Eastern Andean environmental and climate synthesis for the last 2000 years BP from terrestrial pollen and charcoal records of Patagonia
G. D. Sottile1, M. E. Echeverria1, M. V. Mancini1, M. M. Bianchi2,3, M. A. Marcos1, and F. P. Bamonte11Laboratorio de Paleoecología y Palinología, Departamento de Biología, Facultad de Ciencias Exactas y Naturales, UNMDP-IIMyC-CONICET, Funes 3250, 7600, Mar del Plata, Argentina 2CONICET, Instituto Nacional de Antropología y Pensamiento Latinoamericano (INAPL), Buenos Aires, Argentina 3Museo Argentino de Ciencias Naturales (MACN), Buenos Aires, Argentina
Received: 01 Apr 2015 – Accepted for review: 06 May 2015 – Discussion started: 03 Jun 2015
Abstract. The Southern Hemisphere Westerly Winds (SWW) constitute an important zonal circulation system that dominates the dynamics of Southern Hemisphere mid-latitude climate. Little is known about climatic changes in the Southern South America in comparison to the Northern Hemisphere due to the low density of proxy records, and adequate chronology and sampling resolution to address environmental changes of the last 2000 years. Since 2009, new pollen and charcoal records from bog and lakes in northern and southern Patagonia at the east side of the Andes have been published with an adequate calibration of pollen assemblages related to modern vegetation and ecological behaviour. In this work we improve the chronological control of some eastern Andean previously published sequences and integrate pollen and charcoal dataset available east of the Andes to interpret possible environmental and SWW variability at centennial time scales. Through the analysis of modern and past hydric balance dynamics we compare these scenarios with other western Andean SWW sensitive proxy records for the last 2000 years. Due to the distinct precipitation regimes that exist between Northern (40–45° S) and Southern Patagonia (48–52° S) pollen sites locations, shifts on latitudinal and strength of the SWW results in large changes on hydric availability on forest and steppe communities. Therefore, we can interpret fossil pollen dataset as changes on paleohydric balance at every single site by the construction of paleohydric indices and comparison to charcoal records during the last 2000 cal yrs BP. Our composite pollen-based Northern and Southern Patagonia indices can be interpreted as changes in latitudinal variation and intensity of the SWW respectively. Dataset integration suggest poleward SWW between 2000 and 750 cal yrs BP and northward-weaker SWW during the Little Ice Age (750–200 cal yrs BP). These SWW variations are synchronous to Patagonian fire activity major shifts. We found an in phase fire regime (in terms of timing of biomass burning) between northern Patagonia Monte shrubland and Southern Patagonia steppe environments. Conversely, there is an antiphase fire regime between Northern and Southern Patagonia forest and forest-steppe ecotone environments. SWW variability may be associated to ENSO variability especially during the last millennia. For the last 200 cal yrs BP we can concluded that the SWW belt were more intense and poleward than the previous interval. Our composite pollen-based SWW indices show the potential of pollen dataset integration to improve the understanding of paleohydric variability especially for the last 2000 millennial in Patagonia.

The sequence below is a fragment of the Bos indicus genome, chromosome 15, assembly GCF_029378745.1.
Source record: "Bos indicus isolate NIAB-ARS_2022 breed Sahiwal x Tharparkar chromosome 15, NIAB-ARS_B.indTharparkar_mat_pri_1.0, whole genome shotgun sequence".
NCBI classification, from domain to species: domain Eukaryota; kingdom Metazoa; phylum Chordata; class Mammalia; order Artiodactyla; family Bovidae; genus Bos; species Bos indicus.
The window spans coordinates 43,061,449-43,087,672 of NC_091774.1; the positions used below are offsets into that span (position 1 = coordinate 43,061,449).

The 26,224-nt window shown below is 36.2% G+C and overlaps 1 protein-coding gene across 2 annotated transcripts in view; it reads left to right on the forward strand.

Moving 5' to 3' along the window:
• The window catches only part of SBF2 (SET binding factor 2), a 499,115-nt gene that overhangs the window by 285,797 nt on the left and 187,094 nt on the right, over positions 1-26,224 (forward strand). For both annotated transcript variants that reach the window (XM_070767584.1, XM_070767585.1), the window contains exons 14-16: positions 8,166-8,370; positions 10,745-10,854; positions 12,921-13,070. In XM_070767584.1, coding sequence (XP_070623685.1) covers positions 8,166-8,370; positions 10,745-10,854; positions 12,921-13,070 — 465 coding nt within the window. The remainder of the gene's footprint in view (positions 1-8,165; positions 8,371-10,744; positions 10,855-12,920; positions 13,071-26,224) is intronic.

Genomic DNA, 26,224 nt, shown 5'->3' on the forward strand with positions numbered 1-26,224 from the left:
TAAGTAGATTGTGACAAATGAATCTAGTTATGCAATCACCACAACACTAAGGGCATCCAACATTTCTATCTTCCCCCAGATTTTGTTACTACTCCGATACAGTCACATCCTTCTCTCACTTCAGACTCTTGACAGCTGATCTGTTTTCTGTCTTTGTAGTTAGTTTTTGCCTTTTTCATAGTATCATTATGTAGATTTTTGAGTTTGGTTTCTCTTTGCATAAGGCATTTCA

Sottile, G. D., Echeverria, M. E., Mancini, M. V., Bianchi, M. M., Marcos, M. A., and Bamonte, F. P.: Eastern Andean environmental and climate synthesis for the last 2000 years BP from terrestrial pollen and charcoal records of Patagonia, Clim. Past Discuss., 11, 2121-2157, doi:10.5194/cpd-11-2121-2015, 2015.